Investigating Occupational Exposure to Monocyclic Aromatic Hydrocarbons and Lung Cancer in Males of the Metropolitan Montréal Area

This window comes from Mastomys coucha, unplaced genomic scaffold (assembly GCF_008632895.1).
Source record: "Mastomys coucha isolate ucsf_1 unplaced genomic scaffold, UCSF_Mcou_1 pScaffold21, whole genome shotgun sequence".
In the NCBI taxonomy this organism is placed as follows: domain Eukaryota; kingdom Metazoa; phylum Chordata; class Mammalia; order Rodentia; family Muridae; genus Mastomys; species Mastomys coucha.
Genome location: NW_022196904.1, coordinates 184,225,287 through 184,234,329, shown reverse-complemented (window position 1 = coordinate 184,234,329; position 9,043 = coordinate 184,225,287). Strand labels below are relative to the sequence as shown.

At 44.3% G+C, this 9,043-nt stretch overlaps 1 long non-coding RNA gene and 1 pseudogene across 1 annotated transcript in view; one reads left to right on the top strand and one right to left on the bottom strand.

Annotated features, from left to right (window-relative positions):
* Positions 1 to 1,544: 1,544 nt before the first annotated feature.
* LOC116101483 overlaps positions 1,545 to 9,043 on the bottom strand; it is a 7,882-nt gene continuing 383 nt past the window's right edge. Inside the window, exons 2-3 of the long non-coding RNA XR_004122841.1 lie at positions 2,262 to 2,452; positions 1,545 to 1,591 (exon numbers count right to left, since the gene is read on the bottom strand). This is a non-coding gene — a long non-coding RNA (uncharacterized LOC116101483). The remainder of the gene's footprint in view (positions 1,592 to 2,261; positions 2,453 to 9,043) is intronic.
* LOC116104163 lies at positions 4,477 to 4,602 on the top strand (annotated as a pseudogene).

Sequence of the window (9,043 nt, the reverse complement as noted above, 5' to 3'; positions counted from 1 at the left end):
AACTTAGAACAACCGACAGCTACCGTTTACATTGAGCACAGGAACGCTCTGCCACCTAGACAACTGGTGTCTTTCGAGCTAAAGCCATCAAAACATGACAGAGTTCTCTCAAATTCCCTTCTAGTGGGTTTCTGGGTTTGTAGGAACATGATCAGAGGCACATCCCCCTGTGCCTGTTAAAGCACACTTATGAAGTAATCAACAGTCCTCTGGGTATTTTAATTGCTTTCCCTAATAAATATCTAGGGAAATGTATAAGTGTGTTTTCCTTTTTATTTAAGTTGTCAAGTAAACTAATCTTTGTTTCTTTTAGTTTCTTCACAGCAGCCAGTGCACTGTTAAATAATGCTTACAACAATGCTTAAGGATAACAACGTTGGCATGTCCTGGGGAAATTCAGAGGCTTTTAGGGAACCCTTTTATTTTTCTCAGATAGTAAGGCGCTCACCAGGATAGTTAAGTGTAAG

Background: Monocyclic aromatic hydrocarbons (MAHs) are a family of chemicals that include benzene, toluene, and xylene. These three chemicals are ubiquitous agents that are present in a number of occupational and environmental circumstances. Currently, there is limited and inconsistent evidence to suggest that exposure to MAHs is associated with lung cancer in humans. Objectives: The primary objective of this thesis is to explore the associations of lifetime occupational exposure to MAHs and lung cancer risk. Secondary objectives include 1) investigating these associations stratified by smoking status, and, 2) exploring the associations between MAH exposures and major histological types of lung cancer. Methods: The data used in this thesis is from a Montréal-based case-control study of lung cancer conducted by a team of researchers led by Dr. Jack Siemiatycki of l’Université de Montréal. The final study population was comprised of male Canadian citizens with a total of 733 cases of lung cancer and 894 controls frequency matched on age and sex. Multivariate unconditional logistic regression was performed to assess the associations between MAH exposures and lung cancer. Results: Exposure to MAHs is suggestive of a slightly increased risk of lung cancer. Exposure to toluene and xylene is associated with an increased risk for adenocarcinoma of the lung. Substantial exposure to benzene is suggestive of an increased risk for squamous cell carcinoma of the lung. There is no evidence to suggest that the risk of lung cancer associated with exposure to MAHs differs according to smoking history. Conclusions: The findings of this thesis suggest that occupational exposure to MAHs may be associated with increased risk of lung cancer. These findings contribute to the literature, which currently lacks quality studies reporting on the carcinogenic effects of toluene and xylene. In addition, these findings build on the growing body of evidence that suggests benzene-exposed workers are associated with an increased risk of lung cancer.
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